Truth & Rumors: Tiger 'minimal' help to Aussie golf, Thompson says
Despite shelling out millions of taxpayer dollars to bring Woods to Australia over the past three years, the country's golf tour has little to show for it, said Peter Thompson, the five-time British Open champion. Thompson said Woods has done nothing to raise the profile of the Australian tour, according to a Reuters report.
"I think Tiger Woods's impact was minimal barring the few days he was here," the 83-year-old said. "It cost heavily and it changed nothing, fundamentally.
"The tour still struggles to attract top players because we can't afford the appearance fees."
Woods played in the 2009 and 2010 Australian Masters and the 2011 Australian Open, and received appearance fees from tournament organizers, which at least one time were subsidized by the government.
Local media reported that Victoria's state government shelled out A$1.5 million ($1.55 million)—or 50 percent of Woods's appearance fee—to attract the 14-times major champion to Melbourne for the Australian Masters in 2009.
With the PGA and European Tours expanding into Asia, the Australian Tour has been largely left behind. And Tiger's presence on the continent has done little to help sustain growth. According to Reuters, last week's Australian Masters saw only "modest" crowds, even though local favorite Adam Scott took the crown.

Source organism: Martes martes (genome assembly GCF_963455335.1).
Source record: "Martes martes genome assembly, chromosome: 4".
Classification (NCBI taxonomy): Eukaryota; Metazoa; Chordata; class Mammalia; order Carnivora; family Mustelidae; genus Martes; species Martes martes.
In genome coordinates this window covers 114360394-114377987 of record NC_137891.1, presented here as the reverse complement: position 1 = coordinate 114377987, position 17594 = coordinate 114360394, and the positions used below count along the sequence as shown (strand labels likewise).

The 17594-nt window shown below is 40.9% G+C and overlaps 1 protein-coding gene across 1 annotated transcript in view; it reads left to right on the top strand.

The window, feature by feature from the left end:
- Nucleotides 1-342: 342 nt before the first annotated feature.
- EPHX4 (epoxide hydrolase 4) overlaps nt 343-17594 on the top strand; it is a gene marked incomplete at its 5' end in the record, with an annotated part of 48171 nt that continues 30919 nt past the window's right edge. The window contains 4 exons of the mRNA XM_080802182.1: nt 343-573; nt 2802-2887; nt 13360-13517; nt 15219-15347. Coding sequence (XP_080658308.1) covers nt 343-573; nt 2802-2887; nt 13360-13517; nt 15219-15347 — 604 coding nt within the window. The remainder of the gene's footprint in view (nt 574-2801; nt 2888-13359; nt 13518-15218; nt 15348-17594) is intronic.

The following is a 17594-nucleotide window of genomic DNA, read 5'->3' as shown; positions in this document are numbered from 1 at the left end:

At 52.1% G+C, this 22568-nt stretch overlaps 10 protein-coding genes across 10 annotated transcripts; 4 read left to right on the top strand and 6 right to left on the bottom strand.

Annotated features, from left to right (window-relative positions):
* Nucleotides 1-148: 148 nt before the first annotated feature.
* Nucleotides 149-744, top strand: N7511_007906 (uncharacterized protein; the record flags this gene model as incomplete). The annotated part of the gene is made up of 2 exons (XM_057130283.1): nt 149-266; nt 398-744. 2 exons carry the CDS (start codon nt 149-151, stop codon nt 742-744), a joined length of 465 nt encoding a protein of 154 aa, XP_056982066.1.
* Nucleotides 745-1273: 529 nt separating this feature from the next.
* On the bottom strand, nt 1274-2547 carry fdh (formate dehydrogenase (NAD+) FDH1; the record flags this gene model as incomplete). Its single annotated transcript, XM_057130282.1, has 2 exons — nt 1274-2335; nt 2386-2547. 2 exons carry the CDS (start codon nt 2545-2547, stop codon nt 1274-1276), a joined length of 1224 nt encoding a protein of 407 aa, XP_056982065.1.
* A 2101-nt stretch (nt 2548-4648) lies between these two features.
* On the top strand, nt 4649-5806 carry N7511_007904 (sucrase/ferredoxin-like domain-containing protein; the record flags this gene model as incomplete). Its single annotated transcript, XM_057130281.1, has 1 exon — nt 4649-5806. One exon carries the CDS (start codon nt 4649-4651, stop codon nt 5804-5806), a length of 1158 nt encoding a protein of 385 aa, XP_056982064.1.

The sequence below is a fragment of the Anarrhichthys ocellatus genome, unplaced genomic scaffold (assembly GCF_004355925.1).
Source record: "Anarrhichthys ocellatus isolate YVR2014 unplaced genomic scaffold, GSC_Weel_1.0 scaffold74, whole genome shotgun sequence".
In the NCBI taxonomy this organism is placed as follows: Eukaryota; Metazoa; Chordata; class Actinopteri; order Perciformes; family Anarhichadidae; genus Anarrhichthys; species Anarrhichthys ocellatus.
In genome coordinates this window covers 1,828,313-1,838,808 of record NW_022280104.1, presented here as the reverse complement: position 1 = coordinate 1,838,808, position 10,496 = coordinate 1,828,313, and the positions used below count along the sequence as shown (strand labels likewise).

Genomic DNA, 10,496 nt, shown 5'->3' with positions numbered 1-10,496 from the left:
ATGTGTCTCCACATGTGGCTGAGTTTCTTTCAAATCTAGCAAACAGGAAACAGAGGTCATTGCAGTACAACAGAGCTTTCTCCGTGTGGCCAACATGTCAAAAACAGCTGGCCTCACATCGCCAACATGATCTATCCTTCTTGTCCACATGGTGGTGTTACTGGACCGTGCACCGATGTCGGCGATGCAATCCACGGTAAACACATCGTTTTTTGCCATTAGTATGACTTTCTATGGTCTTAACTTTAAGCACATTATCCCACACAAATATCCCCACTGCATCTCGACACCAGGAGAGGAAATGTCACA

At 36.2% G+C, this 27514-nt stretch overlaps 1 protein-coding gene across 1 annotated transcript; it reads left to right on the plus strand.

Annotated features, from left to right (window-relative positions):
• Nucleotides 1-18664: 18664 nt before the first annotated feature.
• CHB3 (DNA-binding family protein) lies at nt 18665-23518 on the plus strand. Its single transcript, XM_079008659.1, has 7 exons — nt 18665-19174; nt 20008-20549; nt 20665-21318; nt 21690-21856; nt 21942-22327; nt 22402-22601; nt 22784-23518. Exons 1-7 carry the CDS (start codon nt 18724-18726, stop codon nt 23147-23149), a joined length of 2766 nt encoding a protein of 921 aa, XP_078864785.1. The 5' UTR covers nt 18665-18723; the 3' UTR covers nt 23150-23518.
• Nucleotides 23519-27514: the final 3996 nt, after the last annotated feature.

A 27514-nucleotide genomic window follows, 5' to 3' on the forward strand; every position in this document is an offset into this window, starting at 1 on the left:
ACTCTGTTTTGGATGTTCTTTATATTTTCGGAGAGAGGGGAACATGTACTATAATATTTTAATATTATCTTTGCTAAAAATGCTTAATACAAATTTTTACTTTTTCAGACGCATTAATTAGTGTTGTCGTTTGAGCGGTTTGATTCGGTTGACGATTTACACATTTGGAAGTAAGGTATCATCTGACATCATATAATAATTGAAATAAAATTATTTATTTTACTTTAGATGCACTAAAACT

So what future does Thompson see for Australian golf? Buy in with Asia, and keep his countrymen playing:
[Photo: Tiger Woods at the 2009 Australian Masters. Getty Images]
"In the long-term there's only going to be three tours, the US, European and one Asian tour," Thomson said.
"The rise of Asia is potentially very lucrative for Australia, because China is very keen on international exposure.
"Of course, they will have a huge number of talented young golfers coming through and we need to encourage them to nurture their careers down here."